As for the notifications themselves, you want them to feel like short texts from an old friend, not a barrage of desperate messages asking why they never called again after the first date.
You can probably figure out how to send good push notifications just by thinking about what you like and dislike when you’re using a mobile app.
- Information in push notifications should be urgent, important, or time-sensitive.
Make sure your push notifications are relevant to people. What kind of notifications works for the type of app you have? For example, eCommerce apps might do a “new sale” notification, a social app might do “new follower” alert, and a news app can do “breaking news” messages.
People usually don't want push notifications while they are sleeping. Figure out when people are most receptive to your updates and send them then, Also, don’t overwhelm them with too many notifications. Find a good rhythm for how often you send them out.
- Put people in control of push notifications.
Let people decide how often they get your push notifications and what type they want to receive. That lowers the chance they will find your notifications annoying.
Also, consider giving a “silent” notification option that lets your message pop up on the screen without any disruptive noises or alerts.
When you’re setting up push notifications, remember this: right person, right message, right time. You can run tests and track metrics to figure out which notifications are nailing this and which aren’t.
Along with push notifications, you can use mobile ads to run out-of-app outreach. All the info you need is conveniently in your app.
Your app’s user history information can help you customize ads that will target certain groups of people who already have your app installed.
For example, you can see who’s taken an in-app action of your choice (made a purchase, reached a game level, etc.). Then, while they’re using other apps, you can show ads that encourage them to take another action in your app.
You can also create ads that target lapsed app users – people who haven’t opened your app in a month, who abandoned their app shopping carts, who have unread messages, and so forth.
To tap into your app’s history data, you can talk to your developer or programmer. Or if you’re a developer or programmer, great, you can talk to yourself.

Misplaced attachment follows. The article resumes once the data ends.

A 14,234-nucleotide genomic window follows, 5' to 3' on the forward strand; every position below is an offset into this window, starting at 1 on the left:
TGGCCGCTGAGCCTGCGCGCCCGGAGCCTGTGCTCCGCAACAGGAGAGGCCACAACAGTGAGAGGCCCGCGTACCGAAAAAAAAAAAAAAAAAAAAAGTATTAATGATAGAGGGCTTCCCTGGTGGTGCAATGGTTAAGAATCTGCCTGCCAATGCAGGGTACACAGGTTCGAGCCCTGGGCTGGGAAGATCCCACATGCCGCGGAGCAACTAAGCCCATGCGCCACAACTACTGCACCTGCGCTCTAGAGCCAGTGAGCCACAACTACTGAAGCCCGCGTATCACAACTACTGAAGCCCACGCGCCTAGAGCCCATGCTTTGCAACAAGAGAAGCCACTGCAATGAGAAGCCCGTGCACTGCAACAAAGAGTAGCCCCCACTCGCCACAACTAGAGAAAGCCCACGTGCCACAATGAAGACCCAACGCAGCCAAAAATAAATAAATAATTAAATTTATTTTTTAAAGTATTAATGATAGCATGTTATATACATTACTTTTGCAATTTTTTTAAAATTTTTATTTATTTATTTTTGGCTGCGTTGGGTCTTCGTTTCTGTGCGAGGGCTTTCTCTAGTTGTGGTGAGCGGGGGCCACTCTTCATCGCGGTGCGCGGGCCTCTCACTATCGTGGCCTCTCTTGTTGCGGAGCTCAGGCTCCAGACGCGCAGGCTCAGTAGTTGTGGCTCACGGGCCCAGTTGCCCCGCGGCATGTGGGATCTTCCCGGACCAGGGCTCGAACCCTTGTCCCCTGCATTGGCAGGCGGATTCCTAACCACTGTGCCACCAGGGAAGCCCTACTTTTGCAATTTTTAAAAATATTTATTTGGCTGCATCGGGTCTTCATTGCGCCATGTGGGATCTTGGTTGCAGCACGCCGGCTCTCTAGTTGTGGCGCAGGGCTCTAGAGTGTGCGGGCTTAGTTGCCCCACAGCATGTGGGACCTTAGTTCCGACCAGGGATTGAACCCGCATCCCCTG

Email is also a great outreach option if you asked for people’s email addresses when they logged into or registered with your app.
While push notifications should be urgent and timely and mobile ads need in-app data, emails let you send less pressing updates using the contact information people already offered you.
That means you can engage people who have opted in by emailing them newsletters and updates on new features or offers – while making sure you don’t overwhelm their inbox with too many messages too often.
Better yet, email’s larger format lets you do more in-depth and vivid updates by adding images and using longer, more descriptive text.
Just like you’d clean up your house before guests come over, make sure your app is ready to engage people as soon as they open it.
- People can easily leave your app and then return to the same spot.
- You know what type of app store reviews you are currently getting.
- So far, very few (if any) people have said your app is confusing or hard to use.
- You respond to negative reviews.
- You have a way to quickly fix any bugs people discover in my app.
- Your app gives people a simple, quick onboarding or tutorial.
You might consider some light app housekeeping to help you boost engagement. As a starting point, read all your app store reviews, look for any bugs, respond to negative feedback and think about trying onboarding.
References: Google Webmasters, Think With Google, Google Primer